More and more producers are replacing at least some fresh water with treated produced water in fracturing and in other applications. When invoking best practices in the treatment process, this is a great idea. It can save money while lessening the ever-increasing competition for fresh water.
Orion Water Solutions President Warren Sumner offers some pointers on how to keep costs in line while still reducing total suspended solids (TSS), iron, sulfates and other contaminants to acceptable levels.
Big is okay but smaller is often better “While many operators are building produced-water pits that will hold a million barrels of water or more, there are several reasons smaller may be better,” Sumner says.
First is the expense—and delay—of building a huge pond and water treatment facility. “From the planning phase to final construction, a multi-well plant can take a year or more. Meanwhile, all that produced water has to go somewhere, probably into an injection well.”
Orion Water Solutions has indeed built many of these large treatment plants with great success. But those plants are costly and keeping the million-barrel pits clean is also a big expense.
“Produced water has large amounts of iron, sulfates and other food for bacteria. Any size pit can go septic quickly, but the larger ones are more costly to maintain or to treat.” The best plan is to keep the water aerated and circulated.
Mobile units get up and running quickly Increasingly, operators are borrowing a page from just-in-time manufacturing techniques. “Many operators are using smaller pits or above ground storage tanks to store enough water for a day or two’s requirements, as needed for current frac jobs.”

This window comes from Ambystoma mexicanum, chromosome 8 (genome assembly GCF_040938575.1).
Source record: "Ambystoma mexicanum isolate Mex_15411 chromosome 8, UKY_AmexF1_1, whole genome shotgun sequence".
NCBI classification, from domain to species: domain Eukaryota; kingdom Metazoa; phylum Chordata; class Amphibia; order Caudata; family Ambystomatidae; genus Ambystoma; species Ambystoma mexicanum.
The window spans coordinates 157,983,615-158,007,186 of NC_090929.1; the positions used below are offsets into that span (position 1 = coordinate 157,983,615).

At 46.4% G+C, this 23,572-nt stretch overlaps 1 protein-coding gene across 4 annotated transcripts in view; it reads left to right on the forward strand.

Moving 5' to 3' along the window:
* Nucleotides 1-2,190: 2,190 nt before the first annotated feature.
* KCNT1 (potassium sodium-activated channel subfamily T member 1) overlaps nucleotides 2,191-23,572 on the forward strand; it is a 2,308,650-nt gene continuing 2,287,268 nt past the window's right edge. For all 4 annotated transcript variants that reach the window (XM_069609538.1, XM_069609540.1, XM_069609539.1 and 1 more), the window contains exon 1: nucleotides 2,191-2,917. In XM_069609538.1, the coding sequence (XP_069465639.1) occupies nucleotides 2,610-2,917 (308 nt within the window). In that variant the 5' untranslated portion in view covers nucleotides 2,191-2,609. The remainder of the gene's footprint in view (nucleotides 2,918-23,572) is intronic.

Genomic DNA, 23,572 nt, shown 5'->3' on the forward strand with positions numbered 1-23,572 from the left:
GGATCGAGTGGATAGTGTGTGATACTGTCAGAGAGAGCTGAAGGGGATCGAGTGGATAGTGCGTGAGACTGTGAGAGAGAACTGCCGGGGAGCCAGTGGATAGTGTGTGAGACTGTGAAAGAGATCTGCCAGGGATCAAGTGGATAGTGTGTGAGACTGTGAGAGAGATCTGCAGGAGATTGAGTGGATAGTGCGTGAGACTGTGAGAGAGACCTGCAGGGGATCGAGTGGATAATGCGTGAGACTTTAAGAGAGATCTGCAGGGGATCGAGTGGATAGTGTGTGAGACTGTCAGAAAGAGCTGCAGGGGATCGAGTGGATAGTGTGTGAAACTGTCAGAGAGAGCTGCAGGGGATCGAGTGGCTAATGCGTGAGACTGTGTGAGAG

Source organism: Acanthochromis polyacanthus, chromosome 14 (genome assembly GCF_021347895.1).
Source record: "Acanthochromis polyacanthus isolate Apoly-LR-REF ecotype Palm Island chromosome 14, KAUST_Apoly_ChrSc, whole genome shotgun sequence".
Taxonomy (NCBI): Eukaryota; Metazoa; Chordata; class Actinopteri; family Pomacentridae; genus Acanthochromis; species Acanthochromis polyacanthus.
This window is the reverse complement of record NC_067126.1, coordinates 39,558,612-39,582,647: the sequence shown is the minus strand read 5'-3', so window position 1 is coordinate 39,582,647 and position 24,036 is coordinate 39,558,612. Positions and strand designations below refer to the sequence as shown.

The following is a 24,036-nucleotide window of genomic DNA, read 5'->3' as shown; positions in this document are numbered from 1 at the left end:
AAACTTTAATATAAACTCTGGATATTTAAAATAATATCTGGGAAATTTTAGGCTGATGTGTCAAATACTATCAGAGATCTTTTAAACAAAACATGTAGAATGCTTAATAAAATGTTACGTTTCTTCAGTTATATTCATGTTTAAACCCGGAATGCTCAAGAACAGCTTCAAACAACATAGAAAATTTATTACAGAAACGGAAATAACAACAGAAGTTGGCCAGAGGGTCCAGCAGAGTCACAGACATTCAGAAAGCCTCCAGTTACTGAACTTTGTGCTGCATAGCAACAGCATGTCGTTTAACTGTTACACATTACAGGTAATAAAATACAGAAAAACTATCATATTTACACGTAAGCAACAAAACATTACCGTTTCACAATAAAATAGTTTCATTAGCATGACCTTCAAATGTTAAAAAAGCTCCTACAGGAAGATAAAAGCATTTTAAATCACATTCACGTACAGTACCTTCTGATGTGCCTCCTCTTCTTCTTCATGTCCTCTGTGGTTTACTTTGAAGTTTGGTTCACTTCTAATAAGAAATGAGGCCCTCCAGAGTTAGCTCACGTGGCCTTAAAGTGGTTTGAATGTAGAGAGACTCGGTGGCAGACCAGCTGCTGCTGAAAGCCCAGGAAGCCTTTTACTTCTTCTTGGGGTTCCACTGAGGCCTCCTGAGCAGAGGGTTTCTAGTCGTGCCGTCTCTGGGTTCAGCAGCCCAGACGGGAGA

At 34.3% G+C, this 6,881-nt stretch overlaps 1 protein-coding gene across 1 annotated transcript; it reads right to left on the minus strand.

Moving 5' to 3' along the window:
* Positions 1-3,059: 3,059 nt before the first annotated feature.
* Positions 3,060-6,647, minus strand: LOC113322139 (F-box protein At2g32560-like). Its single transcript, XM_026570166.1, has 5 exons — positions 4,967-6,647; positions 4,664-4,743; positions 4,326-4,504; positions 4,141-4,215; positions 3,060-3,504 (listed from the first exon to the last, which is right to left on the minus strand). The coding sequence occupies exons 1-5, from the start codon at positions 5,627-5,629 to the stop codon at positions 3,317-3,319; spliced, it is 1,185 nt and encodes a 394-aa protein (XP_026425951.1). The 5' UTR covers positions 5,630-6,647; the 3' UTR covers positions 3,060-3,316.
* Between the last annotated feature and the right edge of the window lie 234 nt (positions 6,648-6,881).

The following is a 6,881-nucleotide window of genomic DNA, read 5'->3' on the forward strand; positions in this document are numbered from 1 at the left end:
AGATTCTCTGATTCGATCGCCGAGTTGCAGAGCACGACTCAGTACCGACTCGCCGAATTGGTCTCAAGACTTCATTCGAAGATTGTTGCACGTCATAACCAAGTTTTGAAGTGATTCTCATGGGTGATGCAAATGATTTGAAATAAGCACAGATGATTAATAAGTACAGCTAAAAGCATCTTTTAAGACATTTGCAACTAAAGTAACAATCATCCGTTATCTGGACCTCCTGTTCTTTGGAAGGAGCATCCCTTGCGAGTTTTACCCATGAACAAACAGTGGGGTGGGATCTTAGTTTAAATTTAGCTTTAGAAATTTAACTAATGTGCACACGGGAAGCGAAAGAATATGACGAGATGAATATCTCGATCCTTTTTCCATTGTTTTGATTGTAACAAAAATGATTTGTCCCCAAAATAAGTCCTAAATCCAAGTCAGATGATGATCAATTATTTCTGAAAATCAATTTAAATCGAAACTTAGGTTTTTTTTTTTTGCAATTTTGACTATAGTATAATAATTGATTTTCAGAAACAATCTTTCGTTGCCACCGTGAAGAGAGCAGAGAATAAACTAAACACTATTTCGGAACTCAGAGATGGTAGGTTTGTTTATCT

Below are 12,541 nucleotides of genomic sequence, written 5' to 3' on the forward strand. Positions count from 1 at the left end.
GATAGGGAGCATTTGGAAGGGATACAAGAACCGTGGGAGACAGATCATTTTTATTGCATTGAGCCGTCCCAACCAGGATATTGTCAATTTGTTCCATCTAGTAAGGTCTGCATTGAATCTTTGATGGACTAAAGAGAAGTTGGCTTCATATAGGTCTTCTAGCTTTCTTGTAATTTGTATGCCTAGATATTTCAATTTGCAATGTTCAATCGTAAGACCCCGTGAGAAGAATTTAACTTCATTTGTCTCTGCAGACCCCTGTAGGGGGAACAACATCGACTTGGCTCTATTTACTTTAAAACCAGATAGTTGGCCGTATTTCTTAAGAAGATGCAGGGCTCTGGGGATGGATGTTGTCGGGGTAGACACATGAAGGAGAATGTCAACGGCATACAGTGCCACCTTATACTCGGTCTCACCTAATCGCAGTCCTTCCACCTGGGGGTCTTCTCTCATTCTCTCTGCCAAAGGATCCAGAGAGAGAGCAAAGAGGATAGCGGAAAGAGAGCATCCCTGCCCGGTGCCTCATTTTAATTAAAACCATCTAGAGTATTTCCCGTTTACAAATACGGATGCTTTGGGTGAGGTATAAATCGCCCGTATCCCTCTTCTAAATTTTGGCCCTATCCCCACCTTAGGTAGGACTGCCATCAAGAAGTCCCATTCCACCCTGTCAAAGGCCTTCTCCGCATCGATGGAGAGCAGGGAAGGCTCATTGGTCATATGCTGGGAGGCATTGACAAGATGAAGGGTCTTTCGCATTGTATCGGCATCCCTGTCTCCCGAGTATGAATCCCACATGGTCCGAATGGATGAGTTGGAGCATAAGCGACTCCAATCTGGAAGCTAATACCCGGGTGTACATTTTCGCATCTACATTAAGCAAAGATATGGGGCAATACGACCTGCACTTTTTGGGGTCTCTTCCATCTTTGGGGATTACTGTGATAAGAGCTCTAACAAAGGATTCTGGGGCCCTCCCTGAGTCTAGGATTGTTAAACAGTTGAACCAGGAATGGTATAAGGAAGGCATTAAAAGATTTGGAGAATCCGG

To supply those tanks Orion offers mobile units capable of treating up to 100,000 BBL/D. These units can be set up quickly, multiple units can be used at one site and they can be easily moved as water volumes on a site fluctuate.
Blending fresh and produced water is key. One cost-effective solution is to treat 20,000 BBL/D of produced water and blend it with 60,000 BBL/D of fresh water to make 80,000 BBL/D of frac fluid. “This blend helps operators stay within certain parameters in order to keep frac chemical prices under control,” Sumner says. “For example, total dissolved solids levels under 45,000 ppm allow a producer to use less costly friction reducers.”
Where needed, the company employs its extensive experience in offering oxidative biocides during frac jobs.
Orion’s systems, both mobile-based and plant-based, have proven their reliability in the field. More than one system has been in operation 24/7 for five years. Onsite, Orion uses remote monitoring and automation to provide operators the data they need to make informed water treatment decisions.
Orion’s Midland team members bring their expertise and their dedication to excellence to every job, including yours. Call them this week and let them help you optimize your water treatment.
Call us today at (432) 219-8100